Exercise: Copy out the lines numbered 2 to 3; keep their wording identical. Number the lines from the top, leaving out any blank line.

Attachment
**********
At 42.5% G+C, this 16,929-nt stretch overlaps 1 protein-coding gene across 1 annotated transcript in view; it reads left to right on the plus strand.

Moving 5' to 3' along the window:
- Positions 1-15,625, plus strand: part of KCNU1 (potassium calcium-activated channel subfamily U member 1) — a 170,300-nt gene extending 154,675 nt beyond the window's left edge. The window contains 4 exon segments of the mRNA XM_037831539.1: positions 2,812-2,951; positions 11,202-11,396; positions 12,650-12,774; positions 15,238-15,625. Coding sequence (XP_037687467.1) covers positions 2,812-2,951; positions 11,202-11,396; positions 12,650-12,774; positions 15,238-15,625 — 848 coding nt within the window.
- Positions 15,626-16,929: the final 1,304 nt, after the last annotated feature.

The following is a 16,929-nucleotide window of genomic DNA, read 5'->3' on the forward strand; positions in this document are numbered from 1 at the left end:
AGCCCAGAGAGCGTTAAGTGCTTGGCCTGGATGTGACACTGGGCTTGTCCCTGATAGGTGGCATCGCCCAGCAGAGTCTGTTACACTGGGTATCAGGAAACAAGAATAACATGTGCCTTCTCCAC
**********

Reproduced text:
Moving 5' to 3' along the window:
- Positions 1-15,625, plus strand: part of KCNU1 (potassium calcium-activated channel subfamily U member 1) — a 170,300-nt gene extending 154,675 nt beyond the window's left edge. The window contains 4 exon segments of the mRNA XM_037831539.1: positions 2,812-2,951; positions 11,202-11,396; positions 12,650-12,774; positions 15,238-15,625. Coding sequence (XP_037687467.1) covers positions 2,812-2,951; positions 11,202-11,396; positions 12,650-12,774; positions 15,238-15,625 — 848 coding nt within the window.